Eccentric millionairess’ long-lost nephew wins £1.24m inheritance fight after judge throws out stepdaughter’s claim that he is an imposter plucked out of the phone book
The long-lost nephew of an eccentric millionairess has won a £1.24m inheritance fight with her stepdaughter after a judge rejected claims he was an imposter as ‘pure fantasy’.
Wealthy widow Jean Lech cut out her stepdaughter Anna St Clair from her will completely when she died in 2012, instead splitting her money between her nephew Nick King and her cleaning lady June Farrell.
She had only recently established contact with her 63-year-old nephew Mr King when she made the will in May 2009, leaving him almost all of her fortune, which was mostly tied up in her share of her £2m home in south London.
But Ms St Clair, 72, took the pair to court in a bid to get the will declared invalid, claiming that Mr King was not a blood relative of her stepmum, but an ‘imposter’ who had planned with Mrs Farrell, 61, to pocket Jean’s fortune.
Mrs Farrell had found Mr King by going through a phone book looking for someone with the same surname as Jean’s brother who could play the role of the long-lost nephew, she claimed.
But following a trial at the High Court in London, Judge Mark Cawson QC threw out her case and handed victory in the inheritance fight to Mr King and Mrs Farrell.
‘Ms St Clair has continued to refuse to accept that Mr King is anything other than an impostor, unrelated to Mrs Lech,’ he said.
‘This is despite DNA tests having been carried out, the existence of a birth certificate, and the evidence of his mother, in addition to that of Mr King himself.’
Jean Lech had only recently established contact with her 63-year-old nephew Nick King when she made the will in May 2009, leaving him almost all of her fortune
The rest of Ms Lech’s money went to her cleaning lady June Farrell, the High Court was told
Her telephone book ‘theory’ was ‘pure fantasy’, he said, and he had no doubt but that Mr King is the son of Jean’s brother, Peter.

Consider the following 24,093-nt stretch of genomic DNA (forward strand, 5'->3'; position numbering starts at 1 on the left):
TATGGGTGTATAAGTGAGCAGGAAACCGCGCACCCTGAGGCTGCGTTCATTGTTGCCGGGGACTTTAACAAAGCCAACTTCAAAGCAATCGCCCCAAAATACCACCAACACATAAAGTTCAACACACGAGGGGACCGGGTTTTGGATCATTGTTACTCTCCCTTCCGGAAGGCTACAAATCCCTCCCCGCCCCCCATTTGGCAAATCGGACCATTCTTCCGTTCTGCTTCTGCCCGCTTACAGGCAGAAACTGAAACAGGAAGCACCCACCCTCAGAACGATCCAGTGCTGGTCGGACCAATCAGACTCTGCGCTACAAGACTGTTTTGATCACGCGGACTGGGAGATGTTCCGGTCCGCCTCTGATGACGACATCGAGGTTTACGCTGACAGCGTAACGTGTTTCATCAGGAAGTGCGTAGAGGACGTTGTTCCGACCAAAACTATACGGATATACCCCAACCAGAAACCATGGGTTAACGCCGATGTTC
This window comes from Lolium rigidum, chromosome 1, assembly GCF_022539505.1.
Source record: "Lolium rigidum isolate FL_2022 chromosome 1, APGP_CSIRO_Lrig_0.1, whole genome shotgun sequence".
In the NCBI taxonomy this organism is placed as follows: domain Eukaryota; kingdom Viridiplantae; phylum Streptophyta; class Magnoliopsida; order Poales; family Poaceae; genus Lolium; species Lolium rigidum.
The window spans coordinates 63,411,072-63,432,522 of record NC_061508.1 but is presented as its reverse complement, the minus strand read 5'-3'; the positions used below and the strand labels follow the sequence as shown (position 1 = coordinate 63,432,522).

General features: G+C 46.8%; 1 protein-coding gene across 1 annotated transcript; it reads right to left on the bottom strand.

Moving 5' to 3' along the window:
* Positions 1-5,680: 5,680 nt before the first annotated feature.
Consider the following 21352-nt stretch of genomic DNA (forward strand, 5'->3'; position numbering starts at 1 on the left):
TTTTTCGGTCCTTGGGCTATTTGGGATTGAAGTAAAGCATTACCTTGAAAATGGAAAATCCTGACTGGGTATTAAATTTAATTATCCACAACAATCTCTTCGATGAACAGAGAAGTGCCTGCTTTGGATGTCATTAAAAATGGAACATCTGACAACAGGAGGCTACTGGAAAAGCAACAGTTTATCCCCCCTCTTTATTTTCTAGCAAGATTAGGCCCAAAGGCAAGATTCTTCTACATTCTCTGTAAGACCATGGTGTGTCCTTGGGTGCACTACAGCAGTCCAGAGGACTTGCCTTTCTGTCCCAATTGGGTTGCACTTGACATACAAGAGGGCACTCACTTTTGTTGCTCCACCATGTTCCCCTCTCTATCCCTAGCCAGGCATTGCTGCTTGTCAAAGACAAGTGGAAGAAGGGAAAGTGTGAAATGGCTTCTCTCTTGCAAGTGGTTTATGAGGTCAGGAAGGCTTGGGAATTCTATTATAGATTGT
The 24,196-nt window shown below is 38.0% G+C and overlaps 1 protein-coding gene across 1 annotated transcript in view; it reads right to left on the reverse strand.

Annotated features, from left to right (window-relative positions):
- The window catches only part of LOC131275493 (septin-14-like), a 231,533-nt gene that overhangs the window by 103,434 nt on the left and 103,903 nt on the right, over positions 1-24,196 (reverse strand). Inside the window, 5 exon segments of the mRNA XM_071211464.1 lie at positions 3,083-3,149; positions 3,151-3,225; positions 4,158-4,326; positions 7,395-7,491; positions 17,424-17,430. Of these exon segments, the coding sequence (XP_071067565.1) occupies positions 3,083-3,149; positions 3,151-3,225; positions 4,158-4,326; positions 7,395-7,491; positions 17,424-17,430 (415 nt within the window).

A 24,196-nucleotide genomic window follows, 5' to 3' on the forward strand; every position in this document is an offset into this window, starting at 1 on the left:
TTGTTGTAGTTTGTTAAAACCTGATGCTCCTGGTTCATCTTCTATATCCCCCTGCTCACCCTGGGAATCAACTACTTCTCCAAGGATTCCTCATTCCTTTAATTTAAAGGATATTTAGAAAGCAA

The court heard Jean left behind a £1.24m legacy when she died aged 79, mostly tied up in her half share of her £2m home in Telford Avenue, Streatham.
She had co-owned the house with her husband Zbigniew Lech, Ms St Clair’s natural father, who died aged 101 in 2008. He had left his half of the house ultimately to Ms St Clair and her daughter Carmen, with the stipulation that his widow could continue to live there until she herself died.
Ms St Clair, who now lives in Melbourne, Australia, was the main beneficiary of a will made by her stepmum in 2007, but was left nothing at all in the revised document made in May 2009.
Instead it left £10,000 to cleaning lady Mrs Farrell, plus similar gifts to each of Mrs Farrell’s two children, and the rest to her nephew, with whom Jean had only recently established contact before she died.
The judge said Ms St Clair refused to accept Mr King was a genuine relative, but in his evidence Mr King said he had been contacted by his ‘Aunty Jean’ and visited her several times during her final couple of years, taking her out for meals.
Contesting the 2009 will, Ms St Clair told the court that her stepmum – who was her dad’s third wife – was notoriously bad-tempered and that she believes she had an antisocial personality disorder which, combined with her being ill when she made her last will, ought to see it invalidated.
She was not displaying ‘the thinking style of a mature adult but rather that of a petulant child’ by 2009 and wouldn’t ‘pass the test for testamentary capacity,’ she claimed.